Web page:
As he awaits decisions from the commissions, Norr continues to take action - he was shot in the leg with a wooden dowel in Oakland and arrested for civil disobedience outside the gates of Lockheed-Martin, the world's largest arms manufacturer. "I intend to continue exercising my constitutional rights and my moral obligation, as I see it, to oppose the Bush Administration's reckless and illegal imperial adventures," he wrote in a statement published recently in the San Francisco Bay Guardian. "Someday I may have grandchildren who ask my daughters what our family did in the face of this madness. At least they'll be able to say we all tried to make our voices heard - my wife and both of my daughters have also been arrested in civil disobedience this month. And I'm glad to know they won't have to say that I just stood on the sidelines for fear of retaliation from my employer."
Ed Gernon is another casualty of these McCarthyism times when you can't even comment in general about what our country is like without being fired. The veteran TV producer was fired in April from the company that produced the CBS mini-series Hitler after this comment about that project in TV Guide: "It basically boils down to an entire nation gripped by fear, who ultimately chose to give up their civil rights and plunge the whole nation into war. I can't think of a better time to examine this history than now." What's wrong with that, besides using "who" rather than "that?"
Another note for conspiracy theorists: TV Guide is owned by far-right media mogul Rupert Murdoch. Was Gernon set up? At the very least, his firing for expressing an opinion about a society when such opinions were suppressed further proves his point about the parallels between 1930s Nazi Germany and present-day U.S.
Not even a respected Pulitzer Prize-winning war correspondent like Peter Arnett can get away with saying general comments. He was fired by NBC in March after saying on an Iraqi television station that war planners "misjudged the determination of the Iraqi forces" and that there was "a growing challenge to President Bush about the conduct of the war." An NBC statement said, "It was wrong for Mr. Arnett to grant an interview to state-controlled Iraqi TV - especially at a time of war - and it was wrong for him to discuss his personal observations and opinions in that interview."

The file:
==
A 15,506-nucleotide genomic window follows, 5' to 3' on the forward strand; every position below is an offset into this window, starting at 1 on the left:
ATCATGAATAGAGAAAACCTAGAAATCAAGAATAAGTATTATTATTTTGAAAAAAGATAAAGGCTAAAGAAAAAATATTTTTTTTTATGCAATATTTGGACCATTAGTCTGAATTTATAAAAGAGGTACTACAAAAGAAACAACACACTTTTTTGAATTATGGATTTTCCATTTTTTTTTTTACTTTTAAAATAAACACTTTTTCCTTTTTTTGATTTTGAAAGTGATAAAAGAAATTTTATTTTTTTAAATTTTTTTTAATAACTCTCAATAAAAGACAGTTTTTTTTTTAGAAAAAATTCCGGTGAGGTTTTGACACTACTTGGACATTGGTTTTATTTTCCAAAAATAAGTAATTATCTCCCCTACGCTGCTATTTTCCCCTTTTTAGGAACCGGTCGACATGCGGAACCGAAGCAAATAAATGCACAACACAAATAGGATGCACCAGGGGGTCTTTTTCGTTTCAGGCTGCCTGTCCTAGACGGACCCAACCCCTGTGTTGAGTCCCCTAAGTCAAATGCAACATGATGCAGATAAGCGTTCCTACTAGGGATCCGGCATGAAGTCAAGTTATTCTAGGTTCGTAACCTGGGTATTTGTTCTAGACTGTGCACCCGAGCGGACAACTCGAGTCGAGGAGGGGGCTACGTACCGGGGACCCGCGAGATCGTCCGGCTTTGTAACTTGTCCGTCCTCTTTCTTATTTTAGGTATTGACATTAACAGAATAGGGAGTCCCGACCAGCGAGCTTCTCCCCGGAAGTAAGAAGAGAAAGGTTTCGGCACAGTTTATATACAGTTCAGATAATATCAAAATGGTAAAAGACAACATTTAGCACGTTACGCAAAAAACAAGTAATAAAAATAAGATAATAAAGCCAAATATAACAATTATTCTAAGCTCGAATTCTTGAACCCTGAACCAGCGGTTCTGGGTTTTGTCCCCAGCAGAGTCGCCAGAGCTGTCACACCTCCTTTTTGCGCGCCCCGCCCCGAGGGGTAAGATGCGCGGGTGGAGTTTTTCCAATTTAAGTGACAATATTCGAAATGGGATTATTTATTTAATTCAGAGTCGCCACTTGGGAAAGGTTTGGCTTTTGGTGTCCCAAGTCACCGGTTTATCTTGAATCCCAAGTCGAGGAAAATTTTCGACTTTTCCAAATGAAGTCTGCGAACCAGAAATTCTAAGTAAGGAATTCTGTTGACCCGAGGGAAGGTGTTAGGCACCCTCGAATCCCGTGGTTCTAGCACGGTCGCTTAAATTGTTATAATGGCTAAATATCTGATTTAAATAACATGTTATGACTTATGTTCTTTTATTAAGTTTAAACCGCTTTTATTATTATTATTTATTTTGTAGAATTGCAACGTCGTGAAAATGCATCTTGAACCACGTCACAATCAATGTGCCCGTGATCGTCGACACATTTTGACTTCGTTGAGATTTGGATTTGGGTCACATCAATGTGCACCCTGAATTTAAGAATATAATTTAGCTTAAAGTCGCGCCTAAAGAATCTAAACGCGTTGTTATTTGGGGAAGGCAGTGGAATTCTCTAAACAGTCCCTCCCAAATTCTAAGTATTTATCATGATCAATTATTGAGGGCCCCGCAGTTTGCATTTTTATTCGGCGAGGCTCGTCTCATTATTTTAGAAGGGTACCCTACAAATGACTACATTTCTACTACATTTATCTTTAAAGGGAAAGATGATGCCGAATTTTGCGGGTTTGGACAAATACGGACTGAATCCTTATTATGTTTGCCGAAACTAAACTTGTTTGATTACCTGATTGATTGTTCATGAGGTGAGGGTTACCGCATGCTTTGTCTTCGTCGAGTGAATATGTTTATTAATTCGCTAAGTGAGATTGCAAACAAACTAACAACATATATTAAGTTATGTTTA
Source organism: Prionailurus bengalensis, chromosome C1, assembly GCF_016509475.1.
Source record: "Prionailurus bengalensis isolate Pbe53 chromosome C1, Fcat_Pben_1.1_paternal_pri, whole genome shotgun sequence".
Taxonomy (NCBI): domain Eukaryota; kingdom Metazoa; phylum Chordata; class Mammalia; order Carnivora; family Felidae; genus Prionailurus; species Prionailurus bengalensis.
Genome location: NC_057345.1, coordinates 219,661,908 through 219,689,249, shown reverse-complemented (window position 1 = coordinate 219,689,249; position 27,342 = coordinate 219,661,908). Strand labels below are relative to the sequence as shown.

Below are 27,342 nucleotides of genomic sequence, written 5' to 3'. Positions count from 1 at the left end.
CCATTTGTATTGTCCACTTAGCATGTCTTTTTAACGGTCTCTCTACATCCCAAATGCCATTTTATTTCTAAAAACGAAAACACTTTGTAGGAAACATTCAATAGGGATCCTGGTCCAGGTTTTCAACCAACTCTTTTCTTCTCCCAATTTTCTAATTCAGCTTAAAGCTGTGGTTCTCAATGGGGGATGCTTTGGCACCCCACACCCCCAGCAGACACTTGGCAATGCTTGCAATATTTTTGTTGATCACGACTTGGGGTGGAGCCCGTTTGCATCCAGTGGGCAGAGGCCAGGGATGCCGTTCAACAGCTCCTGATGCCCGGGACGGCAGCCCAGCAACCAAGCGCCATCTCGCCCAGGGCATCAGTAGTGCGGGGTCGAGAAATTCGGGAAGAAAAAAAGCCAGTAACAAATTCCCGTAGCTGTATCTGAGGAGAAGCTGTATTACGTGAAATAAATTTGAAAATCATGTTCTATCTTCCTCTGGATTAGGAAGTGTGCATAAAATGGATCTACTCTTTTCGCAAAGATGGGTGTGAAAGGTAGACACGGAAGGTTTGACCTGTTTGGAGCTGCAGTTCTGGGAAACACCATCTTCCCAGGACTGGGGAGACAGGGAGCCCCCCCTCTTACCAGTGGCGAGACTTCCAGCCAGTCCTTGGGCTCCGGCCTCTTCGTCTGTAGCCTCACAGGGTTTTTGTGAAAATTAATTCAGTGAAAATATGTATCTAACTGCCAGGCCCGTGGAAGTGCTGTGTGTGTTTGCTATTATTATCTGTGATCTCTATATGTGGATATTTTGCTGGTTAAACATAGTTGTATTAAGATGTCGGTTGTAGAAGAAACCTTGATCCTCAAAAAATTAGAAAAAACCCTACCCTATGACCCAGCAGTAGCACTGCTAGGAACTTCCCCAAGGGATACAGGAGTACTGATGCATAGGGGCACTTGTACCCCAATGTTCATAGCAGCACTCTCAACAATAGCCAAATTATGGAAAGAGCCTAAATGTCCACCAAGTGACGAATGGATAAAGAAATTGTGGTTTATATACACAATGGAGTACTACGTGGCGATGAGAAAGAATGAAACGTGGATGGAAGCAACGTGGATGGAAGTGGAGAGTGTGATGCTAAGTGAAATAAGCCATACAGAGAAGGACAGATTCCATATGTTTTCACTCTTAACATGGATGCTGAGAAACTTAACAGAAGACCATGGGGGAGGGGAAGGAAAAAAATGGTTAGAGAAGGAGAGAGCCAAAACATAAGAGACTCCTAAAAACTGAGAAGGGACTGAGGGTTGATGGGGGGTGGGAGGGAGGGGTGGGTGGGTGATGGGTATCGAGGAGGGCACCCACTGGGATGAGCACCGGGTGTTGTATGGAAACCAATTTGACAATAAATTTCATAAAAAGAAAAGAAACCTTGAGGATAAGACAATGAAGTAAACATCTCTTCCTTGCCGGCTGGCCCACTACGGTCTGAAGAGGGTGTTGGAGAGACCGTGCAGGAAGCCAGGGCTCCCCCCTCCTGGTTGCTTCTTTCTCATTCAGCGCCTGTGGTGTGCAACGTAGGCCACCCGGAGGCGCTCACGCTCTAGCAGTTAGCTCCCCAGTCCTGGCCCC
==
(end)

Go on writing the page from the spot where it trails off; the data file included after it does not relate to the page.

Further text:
Why is it ever wrong to state opinions in a so-called "free society?" Could it be that our society is not as free as we like to think it is? Why does our "free society" have to stop allowing freedom of speech and the press when there is a war? Could it be because those opinions might get in the way of executing that war and reduce advertising and thus media owners' profits? So much for freedom of speech and the press by such hypocritical, greedy media owners.
I don't buy the argument that Arnett's comments could have led to more American troops dying, or that he shouldn't be talking to Iraqi media. American and Iraqi troops and as many as 10,000 Iraqi civilians died because Bush-Cheney invaded Iraq for their own selfish political and economic reasons, not because of anything Arnett said. Put the blood on Bush-Cheney's hands. And to really get beyond war, we have to stop seeing everything in nationalistic terms. As Tom Paine said, "My country is the world." But of course, Bush-Cheney won't stop the patriotic nationalism wave because it keeps them in power.
Republicanazi Senator Jim Bunning of Kentucky and others even called for Arnett, who quickly found another job with England's Daily Mirror, to be arrested and tried for treason. And people in this country still think there are no parallels to Nazi Germany here?
The corporate masters even want to control our private thoughts. Former Fort Worth Star-Telegram business reporter Steve McLinden was axed in March for simply sending a private email critical of a political fascist group called Young Conservatives of Texas. Like Norr, McLinden's job had little to do with politics, and he wasn't even getting arrested in a demonstration. All McLinden did was send an email to this group in response to a mass email sent by the conservative group announcing its plans to protest an Austin speech by Our Last Elected President Clinton in February. The hypocritical fascists, who call on others to take responsibility but look for someone to blame whenever something goes wrong under a Republican regime, predictably blamed the Sept. 11 terrorist acts on Clinton. That was despite those actions happening under Bush, who had plenty of warning and went on a month-long vacation right before Sept. 11, 2001, and despite Republicans' long history of support for military aid and training to terrorists like bin Laden.
As the Fort Worth Weekly pointed out, Young Conservatives of Texas is the same group that has objected to Rice University's annual Hispanic Professionals' Leadership Day, called affirmative action "anti-white," labeled an idea by Democrat Ron Kirk to require high school students to perform community service as a "scheme for Soviet-style social engineering at the hands of Washington bureaucrats," and filed complaints against Texas hospitals that provide non-emergency care to undocumented immigrants.